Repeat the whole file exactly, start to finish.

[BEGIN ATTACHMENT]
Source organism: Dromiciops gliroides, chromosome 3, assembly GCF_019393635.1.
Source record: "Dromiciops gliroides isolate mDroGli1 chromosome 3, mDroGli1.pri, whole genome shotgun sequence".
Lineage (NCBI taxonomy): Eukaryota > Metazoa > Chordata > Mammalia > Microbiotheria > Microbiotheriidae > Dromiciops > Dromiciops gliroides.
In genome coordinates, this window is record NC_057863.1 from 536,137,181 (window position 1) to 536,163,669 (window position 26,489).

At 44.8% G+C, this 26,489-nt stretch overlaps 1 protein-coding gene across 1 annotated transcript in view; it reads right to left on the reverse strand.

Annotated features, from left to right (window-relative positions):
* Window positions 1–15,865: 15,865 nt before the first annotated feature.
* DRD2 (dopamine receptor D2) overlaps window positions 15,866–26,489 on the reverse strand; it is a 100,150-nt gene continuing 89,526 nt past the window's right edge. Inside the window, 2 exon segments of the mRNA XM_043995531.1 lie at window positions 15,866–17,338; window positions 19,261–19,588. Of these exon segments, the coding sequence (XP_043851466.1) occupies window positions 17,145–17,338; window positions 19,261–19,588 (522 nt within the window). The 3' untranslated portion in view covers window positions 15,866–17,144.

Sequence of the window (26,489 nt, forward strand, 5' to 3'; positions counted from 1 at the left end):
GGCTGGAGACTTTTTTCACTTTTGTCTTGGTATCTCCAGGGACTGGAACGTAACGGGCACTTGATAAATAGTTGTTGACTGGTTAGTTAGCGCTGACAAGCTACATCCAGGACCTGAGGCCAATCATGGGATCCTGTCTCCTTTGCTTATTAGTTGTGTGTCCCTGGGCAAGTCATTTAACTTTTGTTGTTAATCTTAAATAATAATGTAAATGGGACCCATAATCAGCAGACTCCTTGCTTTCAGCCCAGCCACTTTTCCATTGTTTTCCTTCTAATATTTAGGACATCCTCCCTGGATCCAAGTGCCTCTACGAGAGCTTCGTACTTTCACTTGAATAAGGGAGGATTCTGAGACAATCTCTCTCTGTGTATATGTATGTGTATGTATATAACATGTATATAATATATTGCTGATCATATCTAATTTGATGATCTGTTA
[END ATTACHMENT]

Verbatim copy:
Source organism: Dromiciops gliroides, chromosome 3, assembly GCF_019393635.1.
Source record: "Dromiciops gliroides isolate mDroGli1 chromosome 3, mDroGli1.pri, whole genome shotgun sequence".
Lineage (NCBI taxonomy): Eukaryota > Metazoa > Chordata > Mammalia > Microbiotheria > Microbiotheriidae > Dromiciops > Dromiciops gliroides.
In genome coordinates, this window is record NC_057863.1 from 536,137,181 (window position 1) to 536,163,669 (window position 26,489).

At 44.8% G+C, this 26,489-nt stretch overlaps 1 protein-coding gene across 1 annotated transcript in view; it reads right to left on the reverse strand.

Annotated features, from left to right (window-relative positions):
* Window positions 1–15,865: 15,865 nt before the first annotated feature.
* DRD2 (dopamine receptor D2) overlaps window positions 15,866–26,489 on the reverse strand; it is a 100,150-nt gene continuing 89,526 nt past the window's right edge. Inside the window, 2 exon segments of the mRNA XM_043995531.1 lie at window positions 15,866–17,338; window positions 19,261–19,588. Of these exon segments, the coding sequence (XP_043851466.1) occupies window positions 17,145–17,338; window positions 19,261–19,588 (522 nt within the window). The 3' untranslated portion in view covers window positions 15,866–17,144.

Sequence of the window (26,489 nt, forward strand, 5' to 3'; positions counted from 1 at the left end):
GGCTGGAGACTTTTTTCACTTTTGTCTTGGTATCTCCAGGGACTGGAACGTAACGGGCACTTGATAAATAGTTGTTGACTGGTTAGTTAGCGCTGACAAGCTACATCCAGGACCTGAGGCCAATCATGGGATCCTGTCTCCTTTGCTTATTAGTTGTGTGTCCCTGGGCAAGTCATTTAACTTTTGTTGTTAATCTTAAATAATAATGTAAATGGGACCCATAATCAGCAGACTCCTTGCTTTCAGCCCAGCCACTTTTCCATTGTTTTCCTTCTAATATTTAGGACATCCTCCCTGGATCCAAGTGCCTCTACGAGAGCTTCGTACTTTCACTTGAATAAGGGAGGATTCTGAGACAATCTCTCTCTGTGTATATGTATGTGTATGTATATAACATGTATATAATATATTGCTGATCATATCTAATTTGATGATCTGTTA